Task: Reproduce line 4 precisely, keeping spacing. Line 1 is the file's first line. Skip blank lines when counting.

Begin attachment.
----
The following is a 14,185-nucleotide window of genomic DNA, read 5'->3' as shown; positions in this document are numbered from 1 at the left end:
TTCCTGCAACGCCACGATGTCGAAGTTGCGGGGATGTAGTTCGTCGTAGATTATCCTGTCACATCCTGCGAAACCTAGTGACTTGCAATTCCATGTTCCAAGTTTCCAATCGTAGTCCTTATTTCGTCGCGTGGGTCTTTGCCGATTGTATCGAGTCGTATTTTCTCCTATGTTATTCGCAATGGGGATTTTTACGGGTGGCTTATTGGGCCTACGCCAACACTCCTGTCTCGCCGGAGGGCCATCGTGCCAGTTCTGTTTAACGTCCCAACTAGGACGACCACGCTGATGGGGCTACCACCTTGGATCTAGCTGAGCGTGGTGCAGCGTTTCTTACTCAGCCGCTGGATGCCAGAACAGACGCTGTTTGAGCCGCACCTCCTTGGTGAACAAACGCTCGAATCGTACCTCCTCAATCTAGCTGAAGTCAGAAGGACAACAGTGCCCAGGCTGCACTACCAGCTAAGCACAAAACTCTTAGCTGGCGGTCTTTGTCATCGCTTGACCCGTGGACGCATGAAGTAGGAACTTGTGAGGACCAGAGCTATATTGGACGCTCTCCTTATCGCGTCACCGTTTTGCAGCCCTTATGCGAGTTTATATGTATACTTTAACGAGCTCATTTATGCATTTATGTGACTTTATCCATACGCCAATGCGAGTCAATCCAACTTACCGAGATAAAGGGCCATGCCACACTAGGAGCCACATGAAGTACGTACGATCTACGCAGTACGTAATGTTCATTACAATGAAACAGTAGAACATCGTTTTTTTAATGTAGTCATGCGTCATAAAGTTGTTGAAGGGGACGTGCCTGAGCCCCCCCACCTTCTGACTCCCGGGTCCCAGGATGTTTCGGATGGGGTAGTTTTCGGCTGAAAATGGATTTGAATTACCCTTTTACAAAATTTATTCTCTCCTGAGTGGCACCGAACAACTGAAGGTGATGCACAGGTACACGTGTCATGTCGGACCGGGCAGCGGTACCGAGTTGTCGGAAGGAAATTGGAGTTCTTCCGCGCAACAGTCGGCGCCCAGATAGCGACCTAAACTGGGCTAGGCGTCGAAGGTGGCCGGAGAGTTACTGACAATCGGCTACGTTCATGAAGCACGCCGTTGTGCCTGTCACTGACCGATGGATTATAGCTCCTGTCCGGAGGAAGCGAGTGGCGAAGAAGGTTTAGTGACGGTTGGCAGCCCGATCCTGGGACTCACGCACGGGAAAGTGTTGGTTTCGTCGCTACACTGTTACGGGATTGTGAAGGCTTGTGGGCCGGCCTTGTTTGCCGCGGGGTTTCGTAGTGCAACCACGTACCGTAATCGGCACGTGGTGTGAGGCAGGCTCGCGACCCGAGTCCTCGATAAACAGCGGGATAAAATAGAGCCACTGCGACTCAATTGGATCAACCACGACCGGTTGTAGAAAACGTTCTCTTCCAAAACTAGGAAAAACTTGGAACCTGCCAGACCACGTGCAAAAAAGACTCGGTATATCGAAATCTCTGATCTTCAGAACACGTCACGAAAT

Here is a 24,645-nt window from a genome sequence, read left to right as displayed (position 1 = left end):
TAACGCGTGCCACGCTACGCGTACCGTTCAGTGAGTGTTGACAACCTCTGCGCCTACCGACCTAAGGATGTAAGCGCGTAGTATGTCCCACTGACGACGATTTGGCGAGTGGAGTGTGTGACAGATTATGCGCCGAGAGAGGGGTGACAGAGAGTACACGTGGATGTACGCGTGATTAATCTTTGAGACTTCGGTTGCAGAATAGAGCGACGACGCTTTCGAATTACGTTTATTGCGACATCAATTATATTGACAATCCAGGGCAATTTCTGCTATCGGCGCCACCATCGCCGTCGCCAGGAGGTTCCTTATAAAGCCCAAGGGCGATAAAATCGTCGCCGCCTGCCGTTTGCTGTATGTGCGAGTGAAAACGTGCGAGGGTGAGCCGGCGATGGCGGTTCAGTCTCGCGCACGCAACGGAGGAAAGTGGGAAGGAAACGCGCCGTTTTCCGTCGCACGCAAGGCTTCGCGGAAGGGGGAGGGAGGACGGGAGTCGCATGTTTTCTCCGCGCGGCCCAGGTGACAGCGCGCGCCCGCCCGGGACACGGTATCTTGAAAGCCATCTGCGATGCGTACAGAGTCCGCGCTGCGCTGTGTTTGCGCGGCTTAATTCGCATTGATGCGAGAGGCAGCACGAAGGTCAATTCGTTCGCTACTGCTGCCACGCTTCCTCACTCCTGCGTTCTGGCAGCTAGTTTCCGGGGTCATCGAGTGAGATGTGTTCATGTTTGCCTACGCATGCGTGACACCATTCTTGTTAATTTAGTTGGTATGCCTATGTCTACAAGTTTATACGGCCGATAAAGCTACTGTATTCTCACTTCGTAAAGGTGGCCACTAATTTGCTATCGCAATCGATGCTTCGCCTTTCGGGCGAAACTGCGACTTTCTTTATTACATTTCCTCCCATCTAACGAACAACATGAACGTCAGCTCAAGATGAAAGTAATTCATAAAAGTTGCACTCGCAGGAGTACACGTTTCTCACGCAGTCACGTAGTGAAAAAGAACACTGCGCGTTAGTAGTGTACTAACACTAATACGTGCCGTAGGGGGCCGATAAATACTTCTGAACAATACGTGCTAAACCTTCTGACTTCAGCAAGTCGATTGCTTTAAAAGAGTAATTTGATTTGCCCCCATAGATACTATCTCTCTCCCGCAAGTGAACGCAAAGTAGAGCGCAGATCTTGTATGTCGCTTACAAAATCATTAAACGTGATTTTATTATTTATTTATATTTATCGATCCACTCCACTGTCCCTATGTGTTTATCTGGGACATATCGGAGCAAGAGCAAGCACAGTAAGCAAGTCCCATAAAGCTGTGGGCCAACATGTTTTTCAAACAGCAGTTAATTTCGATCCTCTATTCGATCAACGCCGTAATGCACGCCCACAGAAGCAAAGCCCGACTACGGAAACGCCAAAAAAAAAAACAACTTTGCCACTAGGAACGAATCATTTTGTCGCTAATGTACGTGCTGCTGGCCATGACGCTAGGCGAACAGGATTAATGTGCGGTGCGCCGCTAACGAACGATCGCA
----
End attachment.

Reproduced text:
TAACGCGTGCCACGCTACGCGTACCGTTCAGTGAGTGTTGACAACCTCTGCGCCTACCGACCTAAGGATGTAAGCGCGTAGTATGTCCCACTGACGACGATTTGGCGAGTGGAGTGTGTGACAGATTATGCGCCGAGAGAGGGGTGACAGAGAGTACACGTGGATGTACGCGTGATTAATCTTTGAGACTTCGGTTGCAGAATAGAGCGACGACGCTTTCGAATTACGTTTATTGCGACATCAATTATATTGACAATCCAGGGCAATTTCTGCTATCGGCGCCACCATCGCCGTCGCCAGGAGGTTCCTTATAAAGCCCAAGGGCGATAAAATCGTCGCCGCCTGCCGTTTGCTGTATGTGCGAGTGAAAACGTGCGAGGGTGAGCCGGCGATGGCGGTTCAGTCTCGCGCACGCAACGGAGGAAAGTGGGAAGGAAACGCGCCGTTTTCCGTCGCACGCAAGGCTTCGCGGAAGGGGGAGGGAGGACGGGAGTCGCATGTTTTCTCCGCGCGGCCCAGGTGACAGCGCGCGCCCGCCCGGGACACGGTATCTTGAAAGCCATCTGCGATGCGTACAGAGTCCGCGCTGCGCTGTGTTTGCGCGGCTTAATTCGCATTGATGCGAGAGGCAGCACGAAGGTCAATTCGTTCGCTACTGCTGCCACGCTTCCTCACTCCTGCGTTCTGGCAGCTAGTTTCCGGGGTCATCGAGTGAGATGTGTTCATGTTTGCCTACGCATGCGTGACACCATTCTTGTTAATTTAGTTGGTATGCCTATGTCTACAAGTTTATACGGCCGATAAAGCTACTGTATTCTCACTTCGTAAAGGTGGCCACTAATTTGCTATCGCAATCGATGCTTCGCCTTTCGGGCGAAACTGCGACTTTCTTTATTACATTTCCTCCCATCTAACGAACAACATGAACGTCAGCTCAAGATGAAAGTAATTCATAAAAGTTGCACTCGCAGGAGTACACGTTTCTCACGCAGTCACGTAGTGAAAAAGAACACTGCGCGTTAGTAGTGTACTAACACTAATACGTGCCGTAGGGGGCCGATAAATACTTCTGAACAATACGTGCTAAACCTTCTGACTTCAGCAAGTCGATTGCTTTAAAAGAGTAATTTGATTTGCCCCCATAGATACTATCTCTCTCCCGCAAGTGAACGCAAAGTAGAGCGCAGATCTTGTATGTCGCTTACAAAATCATTAAACGTGATTTTATTATTTATTTATATTTATCGATCCACTCCACTGTCCCTATGTGTTTATCTGGGACATATCGGAGCAAGAGCAAGCACAGTAAGCAAGTCCCATAAAGCTGTGGGCCAACATGTTTTTCAAACAGCAGTTAATTTCGATCCTCTATTCGATCAACGCCGTAATGCACGCCCACAGAAGCAAAGCCCGACTACGGAAACGCCAAAAAAAAAAACAACTTTGCCACTAGGAACGAATCATTTTGTCGCTAATGTACGTGCTGCTGGCCATGACGCTAGGCGAACAGGATTAATGTGCGGTGCGCCGCTAACGAACGATCGCA